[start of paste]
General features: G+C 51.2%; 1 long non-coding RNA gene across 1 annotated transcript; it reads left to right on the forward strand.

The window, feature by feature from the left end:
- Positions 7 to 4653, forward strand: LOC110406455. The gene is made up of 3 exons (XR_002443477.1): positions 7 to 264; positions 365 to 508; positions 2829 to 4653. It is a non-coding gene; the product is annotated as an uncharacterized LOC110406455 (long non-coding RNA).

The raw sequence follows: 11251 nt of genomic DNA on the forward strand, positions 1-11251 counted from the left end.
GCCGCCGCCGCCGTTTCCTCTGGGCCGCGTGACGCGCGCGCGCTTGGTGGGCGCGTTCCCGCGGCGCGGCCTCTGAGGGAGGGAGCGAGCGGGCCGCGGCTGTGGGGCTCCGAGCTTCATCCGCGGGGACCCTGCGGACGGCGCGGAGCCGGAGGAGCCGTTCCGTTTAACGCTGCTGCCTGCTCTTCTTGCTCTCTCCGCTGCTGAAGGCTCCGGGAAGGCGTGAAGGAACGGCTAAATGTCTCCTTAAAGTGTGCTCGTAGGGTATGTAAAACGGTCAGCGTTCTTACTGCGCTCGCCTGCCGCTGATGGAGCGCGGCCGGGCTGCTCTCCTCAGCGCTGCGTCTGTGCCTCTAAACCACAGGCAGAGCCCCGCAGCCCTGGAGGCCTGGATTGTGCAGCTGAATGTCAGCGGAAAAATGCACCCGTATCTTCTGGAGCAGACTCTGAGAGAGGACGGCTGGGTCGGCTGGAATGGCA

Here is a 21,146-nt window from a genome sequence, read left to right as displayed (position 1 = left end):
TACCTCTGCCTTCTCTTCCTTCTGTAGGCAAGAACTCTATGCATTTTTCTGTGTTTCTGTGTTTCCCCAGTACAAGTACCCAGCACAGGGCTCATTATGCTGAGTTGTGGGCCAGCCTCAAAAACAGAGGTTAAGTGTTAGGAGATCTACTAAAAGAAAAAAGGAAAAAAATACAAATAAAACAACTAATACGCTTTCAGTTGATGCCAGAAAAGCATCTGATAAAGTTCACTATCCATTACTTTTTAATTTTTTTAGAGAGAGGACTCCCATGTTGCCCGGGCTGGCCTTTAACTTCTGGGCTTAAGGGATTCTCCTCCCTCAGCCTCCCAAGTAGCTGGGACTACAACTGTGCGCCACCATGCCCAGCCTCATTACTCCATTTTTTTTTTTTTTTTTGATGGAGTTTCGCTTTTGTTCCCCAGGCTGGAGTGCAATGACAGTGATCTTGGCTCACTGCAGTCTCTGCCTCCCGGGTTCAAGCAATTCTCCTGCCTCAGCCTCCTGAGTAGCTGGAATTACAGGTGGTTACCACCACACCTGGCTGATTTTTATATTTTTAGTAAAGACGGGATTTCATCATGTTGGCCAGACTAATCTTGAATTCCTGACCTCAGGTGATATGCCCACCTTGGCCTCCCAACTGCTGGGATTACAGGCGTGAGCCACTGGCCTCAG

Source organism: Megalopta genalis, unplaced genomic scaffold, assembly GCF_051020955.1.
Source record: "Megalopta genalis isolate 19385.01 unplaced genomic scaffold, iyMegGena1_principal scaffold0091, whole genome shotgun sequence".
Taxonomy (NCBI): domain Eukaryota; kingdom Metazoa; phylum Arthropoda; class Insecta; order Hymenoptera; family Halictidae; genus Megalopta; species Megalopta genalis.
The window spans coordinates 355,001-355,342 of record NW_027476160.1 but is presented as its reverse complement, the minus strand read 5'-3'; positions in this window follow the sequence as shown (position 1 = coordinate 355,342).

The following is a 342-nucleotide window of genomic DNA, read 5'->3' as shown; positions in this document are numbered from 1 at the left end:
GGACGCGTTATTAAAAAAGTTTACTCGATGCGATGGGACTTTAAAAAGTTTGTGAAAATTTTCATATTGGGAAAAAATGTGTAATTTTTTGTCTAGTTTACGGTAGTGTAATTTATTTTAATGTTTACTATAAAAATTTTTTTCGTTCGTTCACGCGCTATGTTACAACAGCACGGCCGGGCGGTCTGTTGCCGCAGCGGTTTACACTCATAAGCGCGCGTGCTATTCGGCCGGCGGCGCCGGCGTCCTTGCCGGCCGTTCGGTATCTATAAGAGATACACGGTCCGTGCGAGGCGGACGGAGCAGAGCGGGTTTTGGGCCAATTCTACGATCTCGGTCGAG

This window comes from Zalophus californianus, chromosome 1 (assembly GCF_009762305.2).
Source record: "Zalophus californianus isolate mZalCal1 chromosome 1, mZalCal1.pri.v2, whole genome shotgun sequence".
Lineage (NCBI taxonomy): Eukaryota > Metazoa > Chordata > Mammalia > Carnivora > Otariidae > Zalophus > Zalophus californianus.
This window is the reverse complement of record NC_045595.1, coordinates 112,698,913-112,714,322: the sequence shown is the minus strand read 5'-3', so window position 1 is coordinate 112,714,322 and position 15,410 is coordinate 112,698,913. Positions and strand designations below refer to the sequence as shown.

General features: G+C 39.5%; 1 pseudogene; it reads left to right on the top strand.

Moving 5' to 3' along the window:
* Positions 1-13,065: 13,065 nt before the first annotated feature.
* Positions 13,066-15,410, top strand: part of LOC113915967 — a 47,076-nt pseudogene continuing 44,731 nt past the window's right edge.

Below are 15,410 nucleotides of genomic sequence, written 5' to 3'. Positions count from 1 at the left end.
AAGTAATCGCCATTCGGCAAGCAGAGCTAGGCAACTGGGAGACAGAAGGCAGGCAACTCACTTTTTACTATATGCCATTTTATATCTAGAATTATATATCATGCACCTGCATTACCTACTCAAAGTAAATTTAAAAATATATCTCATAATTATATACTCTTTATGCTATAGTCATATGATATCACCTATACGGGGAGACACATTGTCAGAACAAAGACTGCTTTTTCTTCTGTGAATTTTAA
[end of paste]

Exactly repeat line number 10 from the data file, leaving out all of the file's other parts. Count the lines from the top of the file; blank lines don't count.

Taxonomy (NCBI): domain Eukaryota; kingdom Metazoa; phylum Arthropoda; class Insecta; order Hymenoptera; family Halictidae; genus Megalopta; species Megalopta genalis.